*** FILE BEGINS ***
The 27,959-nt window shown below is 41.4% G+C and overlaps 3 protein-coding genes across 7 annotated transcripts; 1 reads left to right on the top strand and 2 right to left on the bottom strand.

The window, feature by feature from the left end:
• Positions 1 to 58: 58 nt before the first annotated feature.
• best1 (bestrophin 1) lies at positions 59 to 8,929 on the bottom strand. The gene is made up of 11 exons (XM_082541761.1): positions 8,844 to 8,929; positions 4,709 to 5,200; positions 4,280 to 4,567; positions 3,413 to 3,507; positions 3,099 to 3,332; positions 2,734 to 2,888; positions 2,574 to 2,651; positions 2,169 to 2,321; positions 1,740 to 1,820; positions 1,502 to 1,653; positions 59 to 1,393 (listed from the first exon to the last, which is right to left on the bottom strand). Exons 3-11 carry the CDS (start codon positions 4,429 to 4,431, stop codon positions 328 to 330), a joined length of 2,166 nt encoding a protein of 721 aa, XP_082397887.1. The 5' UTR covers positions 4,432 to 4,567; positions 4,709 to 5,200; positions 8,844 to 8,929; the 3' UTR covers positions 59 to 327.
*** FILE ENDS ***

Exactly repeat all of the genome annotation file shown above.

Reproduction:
The 27,959-nt window shown below is 41.4% G+C and overlaps 3 protein-coding genes across 7 annotated transcripts; 1 reads left to right on the top strand and 2 right to left on the bottom strand.

The window, feature by feature from the left end:
• Positions 1 to 58: 58 nt before the first annotated feature.
• best1 (bestrophin 1) lies at positions 59 to 8,929 on the bottom strand. The gene is made up of 11 exons (XM_082541761.1): positions 8,844 to 8,929; positions 4,709 to 5,200; positions 4,280 to 4,567; positions 3,413 to 3,507; positions 3,099 to 3,332; positions 2,734 to 2,888; positions 2,574 to 2,651; positions 2,169 to 2,321; positions 1,740 to 1,820; positions 1,502 to 1,653; positions 59 to 1,393 (listed from the first exon to the last, which is right to left on the bottom strand). Exons 3-11 carry the CDS (start codon positions 4,429 to 4,431, stop codon positions 328 to 330), a joined length of 2,166 nt encoding a protein of 721 aa, XP_082397887.1. The 5' UTR covers positions 4,432 to 4,567; positions 4,709 to 5,200; positions 8,844 to 8,929; the 3' UTR covers positions 59 to 327.